Film Reviews


By • Jul 14th, 2000 •

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I’ve never read an ‘X-Men’ comic book so I’m not an afficionada of X-World. I don’t know if director Bryan Singer (The Usual Suspects, Apt Pupil) got Storm’s outfit right or if Sabretooth’s growl appropriately personified his mutant hagiography. What I do know is that Singer succeeded ably in bringing a strong, sophisticated, menacing vision to a genre without falling – for one moment – into camp. Blessed be!

X-Men plays like a straight drama with a heightened conundrum at its core – some human beings are born into a new species nicknamed homo superior. They have what everybody wants (after money and good looks) – supernatural powers!

In X-World the most powerful, super-mutated being is Professor Charles Francis Xavier (played by Patrick Stewart). Unfortunately, Professor X (as he is affectionately known) is wheelchair bound. This must make him really peeved-off (as I found out recently when I was wheelchair bound for 2 days with a broken bone in my right foot, everyone looks down on you because you are perpetually sitting. Lack of mobility certainly infringes on one’s sense of power). This could get psychologically but he hides it well in an insular world of his own making: the Xavier School for Gifted Youngsters, located in Westchester, New York. It is staffed by other hyper-virulent mutants, such as Jean Grey (Famke Janssen), Cyclops (James Marsden) and Storm (Halle Berry). The school is home to dozens of charmed students with extraordinary powers. Professor X’s fabulous wealth is right now unaccounted for, but presumably he made it in the human world, or, through inheritance.

Professor X’s former best friend and now meanspirited homoerotic rival (who seeks world domination over humans) is Magneto (Ian McKellen). He too has a cadre of mutant-disciples (called the Brotherhood of Evil Mutants) hell bent on his vision of seeing all humans unobtrusively evolve into homo superior (whether through birth or other means). Not a bad idea, huh?

Perhaps I wasn’t able to grasp the conflict here. Essentially, doesn’t Professor X and Magneto want the same thing? Leave mutants alone! Except both want – in their own ways – to manipulate and control the new breed of humans. Are they self-anointed mutant dictators with personal agendas or spokesmen for the New Darwinism? For some reason the rest of us – humanity – has to put up with this squabble of warring wannabe leaders.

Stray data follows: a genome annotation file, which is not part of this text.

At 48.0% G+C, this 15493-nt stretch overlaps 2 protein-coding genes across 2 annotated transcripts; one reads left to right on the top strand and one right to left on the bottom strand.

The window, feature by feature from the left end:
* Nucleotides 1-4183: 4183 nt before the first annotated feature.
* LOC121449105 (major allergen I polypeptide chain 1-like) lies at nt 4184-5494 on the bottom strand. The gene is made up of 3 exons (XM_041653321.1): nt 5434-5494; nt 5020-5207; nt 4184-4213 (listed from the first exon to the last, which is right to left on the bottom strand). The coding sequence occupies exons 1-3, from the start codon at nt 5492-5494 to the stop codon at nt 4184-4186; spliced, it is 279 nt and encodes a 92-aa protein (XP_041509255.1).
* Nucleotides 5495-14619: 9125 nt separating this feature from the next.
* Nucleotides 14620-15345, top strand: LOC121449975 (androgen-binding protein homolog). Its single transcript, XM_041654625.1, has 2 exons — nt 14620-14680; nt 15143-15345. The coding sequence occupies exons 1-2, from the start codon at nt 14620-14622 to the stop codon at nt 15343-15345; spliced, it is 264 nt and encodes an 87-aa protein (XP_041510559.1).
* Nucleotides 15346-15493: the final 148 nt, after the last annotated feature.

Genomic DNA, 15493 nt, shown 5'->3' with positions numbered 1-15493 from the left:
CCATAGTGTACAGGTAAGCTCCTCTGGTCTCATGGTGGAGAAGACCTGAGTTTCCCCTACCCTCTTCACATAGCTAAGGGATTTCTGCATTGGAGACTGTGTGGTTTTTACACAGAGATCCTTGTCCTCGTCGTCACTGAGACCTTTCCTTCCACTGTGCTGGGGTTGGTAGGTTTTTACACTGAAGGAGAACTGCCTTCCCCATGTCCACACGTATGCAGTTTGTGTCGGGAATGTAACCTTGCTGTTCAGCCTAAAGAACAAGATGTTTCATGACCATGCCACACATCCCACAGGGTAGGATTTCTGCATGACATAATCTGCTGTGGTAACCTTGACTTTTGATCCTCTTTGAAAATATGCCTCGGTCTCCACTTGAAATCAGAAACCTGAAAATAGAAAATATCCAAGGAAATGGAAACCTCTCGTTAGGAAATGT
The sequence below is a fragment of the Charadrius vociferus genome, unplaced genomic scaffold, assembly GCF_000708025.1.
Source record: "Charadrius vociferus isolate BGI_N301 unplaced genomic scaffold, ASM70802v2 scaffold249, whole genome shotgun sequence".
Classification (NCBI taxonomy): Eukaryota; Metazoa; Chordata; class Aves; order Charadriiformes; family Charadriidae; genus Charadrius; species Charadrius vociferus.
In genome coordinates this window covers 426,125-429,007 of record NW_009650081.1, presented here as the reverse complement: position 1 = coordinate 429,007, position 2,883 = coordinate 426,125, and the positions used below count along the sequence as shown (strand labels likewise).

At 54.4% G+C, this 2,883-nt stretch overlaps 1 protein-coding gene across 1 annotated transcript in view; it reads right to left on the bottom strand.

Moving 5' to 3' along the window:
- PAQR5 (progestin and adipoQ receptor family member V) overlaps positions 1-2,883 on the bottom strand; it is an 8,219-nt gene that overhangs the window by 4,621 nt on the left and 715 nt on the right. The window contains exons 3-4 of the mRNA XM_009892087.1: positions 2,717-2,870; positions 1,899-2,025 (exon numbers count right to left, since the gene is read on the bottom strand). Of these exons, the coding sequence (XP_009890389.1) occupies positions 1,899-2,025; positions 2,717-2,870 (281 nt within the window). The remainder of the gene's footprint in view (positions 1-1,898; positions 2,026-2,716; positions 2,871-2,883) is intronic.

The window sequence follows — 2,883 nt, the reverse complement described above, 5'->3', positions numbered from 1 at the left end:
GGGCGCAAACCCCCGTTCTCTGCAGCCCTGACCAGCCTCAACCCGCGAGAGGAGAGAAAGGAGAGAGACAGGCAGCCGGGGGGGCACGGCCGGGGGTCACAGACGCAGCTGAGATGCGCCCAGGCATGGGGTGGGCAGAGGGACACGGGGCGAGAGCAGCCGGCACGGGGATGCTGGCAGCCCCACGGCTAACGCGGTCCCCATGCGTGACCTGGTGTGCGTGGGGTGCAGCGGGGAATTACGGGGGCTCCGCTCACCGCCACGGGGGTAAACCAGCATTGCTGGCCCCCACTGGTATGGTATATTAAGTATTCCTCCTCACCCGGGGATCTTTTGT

Into this mess of quarreling mutant-ideologists comes Wolverine (Hugh Jackman). He is a mysterious mutant who has been getting by just fine without even noticing the spew between the non-mutant political faction in Congress that just wants to let mutants be and a group that advocates monitoring and controlling them by passing an international Mutant Registration Act. Considering all the structural damage Professor X’s and Magneto’s mutants do in homo sapiens’ world, they should all be arrested and jailed and made to clean up.

Unfortunately, Wolverine runs into teenage mutant Rogue (Anna Paquin), who can drain the lifeforce out of anyone she touches (a great, cruel weapon but ruinous for dating), and gets embroiled in the Mutant War for World Dominance fought by Professor X and Magneto. The mystery of who Wolverine is and what the heck happened to him will be resolved for the movie-going public based on boxoffice receipts.

Wolverine is a hostile outsider who stumbles into Professor X’s peculiar world. Singer has triumphed in making a comic book hero sexy, masculine, and dangerous without moody lighting and affected poses in a leather-tight costume. Jackman plays Wolverine with a wryly suspicious, and not altogether gung-ho, attitude. Wolverine may have stumbled into Professor X’s enclave but he’s not willing to take off his jacket and get comfortable. He’s a superhero who doesn’t want a costume. Jackman is the new face of comic book hero and he’s perfect.

The special effects are terrific, but most importantly, Singer has delivered a film in a genre that Hollywood considered Joel Schumacher to have single-handedly killed. Singer has resurrected the comic book as a film franchise.

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